When in Seattle, do as Brazilians do
“Tall and tan and young and lovely, the girl from Ipanema goes walking …” But if she’s in Seattle, she’s probably wrapped in layers of fleece most of the year. Even at the beach in summer, she’s likely in a swimsuit that covers more of that loveliness than is necessary, says Cristina Silva, Tininha to her friends. This girl from the beaches of Recife, on Brazil’s sunny northeast coast, is having fun changing that, customer by customer, at her Fremont bikini boutique.
“Come on,” she cajoles the hesitant, stepping back from the dressing room mirror in her pastel-colored shop filled with racks of unapologetically bright and tiny swimsuits. “You’re going to the beach, life is short ― you look great!”
Think Brazilian bikinis are a hard sell in Seattle? Think again. Granted, Tininha’s Butique de Biquini is a small store. But customer demand is what turned Silva’s first venture, a small import shop she opened north of the University of Washington in 2001, into the all-bikini boutique she has today. It stocked handicrafts and bikinis, just for fun. But the bikinis were the draw. So she bought more swimwear, added cover-ups and other beach accessories, and moved to her current spot in Fremont 1½ years ago.
“I had a couple of people tell me, after I opened, ‘Are you crazy? The store’s really cute, but Seattle is not the best place for a bikini store,’ ” Silva says. “But every year I’ve done better and better.” Her regulars tell her they can’t find what they want in Seattle department stores; some used to shop for swimsuits on trips to San Francisco or Los Angeles or Miami before they discovered Tininha’s.
“Even though the Brazilian styles are cut lower and show more, they’re just so flattering,” Silva says. “Some people are like, ‘Oh, I never had a Brazilian bikini bottom before,’ but they try it, they love it, and they don’t go back to the full coverage.”
For all shapes and ages
The Brazilian bikini bottom, to the uninitiated, is V-shaped (as opposed to U-shaped) and is not only low-cut but is several inches slimmer in back than your typical conservative American or English cut ― though nowhere near a mere thong. What’s known as a European cut falls between the two styles. Silva specializes in Brazilian bikinis, made in Spain and Colombia as well as Brazil, but she also carries European and conservative cuts for the less bold. (Surprisingly, the less bold includes 20-somethings and teenagers, who tend to be more conservative than customers in their 30s and 40s, Silva says. “When it comes to swimsuits, [younger customers] like the boy shorts or the fuller cut.”)
All of Tininha’s swimsuits are high-quality Lycra, soft to the touch and designed to last. But the swimsuits from Brazil, where women of all shapes and ages practically live in bikinis year-round, are the ones where designers seem to have taken the most liberties. Think pink with chocolate tiger stripes, a halter top lavished with tiny buttons and embroidered flowers, geometric swirls in chartreuse and lavender, and a garden of red and orange posies on a field of neon green.
Silva is an accidental retailer ― and an accidental Seattleite. Born and raised in Recife, she had just completed a law degree there in 1991 when she married her husband, a Washington State native who’d spent a year in Brazil in high school. He was ready to stay in Recife, but she wanted to give Seattle a try. With an instant circle of friends and family and, now, the success of the shop, Silva loves the city and thinks that its conservative reputation and self-image ― where beachwear is concerned, anyway ― are undeserved.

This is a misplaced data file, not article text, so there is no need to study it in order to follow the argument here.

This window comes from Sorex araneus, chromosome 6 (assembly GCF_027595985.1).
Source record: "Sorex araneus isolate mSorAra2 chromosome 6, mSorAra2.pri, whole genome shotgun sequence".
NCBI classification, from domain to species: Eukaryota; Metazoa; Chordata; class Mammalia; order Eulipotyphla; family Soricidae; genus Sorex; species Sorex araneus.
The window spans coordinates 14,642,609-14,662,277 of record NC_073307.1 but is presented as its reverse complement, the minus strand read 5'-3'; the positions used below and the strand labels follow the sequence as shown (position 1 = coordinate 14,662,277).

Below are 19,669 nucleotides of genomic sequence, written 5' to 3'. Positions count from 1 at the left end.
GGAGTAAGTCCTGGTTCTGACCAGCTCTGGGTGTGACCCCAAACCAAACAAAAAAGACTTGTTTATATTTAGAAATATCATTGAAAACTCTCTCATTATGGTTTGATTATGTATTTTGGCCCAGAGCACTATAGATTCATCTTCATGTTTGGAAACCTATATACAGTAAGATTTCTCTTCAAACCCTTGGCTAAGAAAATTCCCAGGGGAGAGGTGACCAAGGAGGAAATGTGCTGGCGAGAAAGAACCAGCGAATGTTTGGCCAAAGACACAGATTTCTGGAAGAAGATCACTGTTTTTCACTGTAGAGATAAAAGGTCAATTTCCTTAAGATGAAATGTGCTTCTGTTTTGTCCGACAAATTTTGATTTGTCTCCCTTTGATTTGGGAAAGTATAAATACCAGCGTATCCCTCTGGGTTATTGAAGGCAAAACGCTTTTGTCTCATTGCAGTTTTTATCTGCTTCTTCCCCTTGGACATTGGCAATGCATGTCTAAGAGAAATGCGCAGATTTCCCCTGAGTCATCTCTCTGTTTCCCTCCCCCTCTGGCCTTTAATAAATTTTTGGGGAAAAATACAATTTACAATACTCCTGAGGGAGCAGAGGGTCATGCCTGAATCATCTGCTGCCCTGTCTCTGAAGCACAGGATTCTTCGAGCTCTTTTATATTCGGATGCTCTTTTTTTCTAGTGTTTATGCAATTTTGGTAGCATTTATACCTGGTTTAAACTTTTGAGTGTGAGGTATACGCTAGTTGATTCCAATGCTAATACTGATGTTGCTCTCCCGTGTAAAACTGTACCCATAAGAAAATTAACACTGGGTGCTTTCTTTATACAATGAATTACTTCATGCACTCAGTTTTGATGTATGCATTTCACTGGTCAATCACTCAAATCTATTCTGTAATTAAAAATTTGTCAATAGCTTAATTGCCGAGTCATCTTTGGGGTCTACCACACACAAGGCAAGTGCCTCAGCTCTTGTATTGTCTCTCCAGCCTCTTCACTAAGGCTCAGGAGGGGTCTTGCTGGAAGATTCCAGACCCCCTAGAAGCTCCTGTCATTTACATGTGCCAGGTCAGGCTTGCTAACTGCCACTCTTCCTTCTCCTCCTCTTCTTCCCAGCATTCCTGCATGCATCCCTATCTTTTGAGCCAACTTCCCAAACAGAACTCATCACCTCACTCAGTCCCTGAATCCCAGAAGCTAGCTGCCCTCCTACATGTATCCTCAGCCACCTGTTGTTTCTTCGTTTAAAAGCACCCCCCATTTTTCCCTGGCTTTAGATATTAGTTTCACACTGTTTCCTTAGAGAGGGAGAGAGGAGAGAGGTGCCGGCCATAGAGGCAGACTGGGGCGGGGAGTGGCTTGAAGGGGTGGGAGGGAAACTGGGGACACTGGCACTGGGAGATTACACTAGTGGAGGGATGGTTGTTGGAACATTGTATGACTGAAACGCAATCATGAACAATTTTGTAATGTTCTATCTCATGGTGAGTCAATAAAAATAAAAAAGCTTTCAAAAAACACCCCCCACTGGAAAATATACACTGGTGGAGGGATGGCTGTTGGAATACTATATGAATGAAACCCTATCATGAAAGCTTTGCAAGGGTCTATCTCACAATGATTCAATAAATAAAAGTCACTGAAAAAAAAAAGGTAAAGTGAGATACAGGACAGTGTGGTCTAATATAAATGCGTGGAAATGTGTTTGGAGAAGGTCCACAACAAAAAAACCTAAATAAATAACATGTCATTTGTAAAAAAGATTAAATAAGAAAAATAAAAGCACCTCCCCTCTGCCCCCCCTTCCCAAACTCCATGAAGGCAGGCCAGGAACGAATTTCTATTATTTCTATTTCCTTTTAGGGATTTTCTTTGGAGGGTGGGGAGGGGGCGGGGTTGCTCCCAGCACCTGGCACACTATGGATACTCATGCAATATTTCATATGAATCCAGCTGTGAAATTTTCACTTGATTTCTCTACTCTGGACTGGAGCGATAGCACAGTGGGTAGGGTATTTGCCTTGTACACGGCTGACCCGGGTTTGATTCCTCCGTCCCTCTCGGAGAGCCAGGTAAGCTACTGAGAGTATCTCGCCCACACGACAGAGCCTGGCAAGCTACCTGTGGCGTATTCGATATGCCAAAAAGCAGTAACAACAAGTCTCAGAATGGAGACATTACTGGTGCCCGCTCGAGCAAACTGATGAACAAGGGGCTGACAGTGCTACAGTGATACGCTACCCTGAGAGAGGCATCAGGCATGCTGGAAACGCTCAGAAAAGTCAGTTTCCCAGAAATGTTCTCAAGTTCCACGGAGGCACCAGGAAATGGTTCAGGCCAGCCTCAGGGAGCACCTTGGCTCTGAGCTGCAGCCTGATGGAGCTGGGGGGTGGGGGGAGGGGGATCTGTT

“A lot of people in Seattle are very open-minded, they travel a lot, they’ve seen different stuff out there, they’re willing to try new things,” she says. “It’s exciting.”
Truth be told, she thinks most of her customers wear their bikinis on vacations to southern climes ― Mexico, Hawaii ― rather than on Seattle-area beaches. When you’re the only one on the beach with a Brazilian-cut bottom, regardless of how good it looks, it can be a little disconcerting ― as disconcerting, say, as strolling Waikiki in your one-piece. For her part, Silva doesn’t hesitate to wear a bikini at Madison Park Beach on rare summer afternoons away from the shop.
“And my bikinis are tiny.”
Info: Tininha’s Butique de Biquini (617 N. 35th St.; 206/985-6772)
Test-drive your new bikini
When the weather warms, try a dip or some sunbathing at these Seattle-area beaches, pools, and water parks.
Alki Beach Park. Skip the swimming (it’s cold! and there’s no lifeguard) and enjoy the sights at this 2 1/2-mile-long waterfront park in West Seattle, from distant views of the Olympics to close-ups of in-line skaters, kite flyers, and sun lovers like you. Open year-round; free. 1702 Alki Ave. S.W., West Seattle; www.seattle.gov/parks or 206/684-4075.
Henry Moses Aquatic Center. A one-year-old outdoor swim center with two waterslides, a wave pool, a “lazy river,” and other fun ways to get wet. Opens Jun 18; from $6. 1719 Maple Valley Hwy., Renton; www.ci.renton.wa.us or 425/430-6780.
Madison Park Beach. Stretch out on the grassy lawn alongside freshwater Lake Washington. Opens June 25; free. E. Madison St. at E. Howe St.; www.seattle.gov/parks or 206/684-4075.
Mounger Pool. In the Magnolia neighborhood, Mounger has two freshwater pools, one with a popular giant corkscrew slide. Opens mid-May; $3.50. 2535 32nd Ave. W.; www.seattle.gov/parks or 206/684-4075.
Wild Waves & Enchanted Village. An outdoor water park with 14 waterslides and water-based attractions. Opens May 28; $32. 36201 Enchanted Pkwy. S., Federal Way; www.sixflags.com/parks/enchantedvillage or 253/661-8000.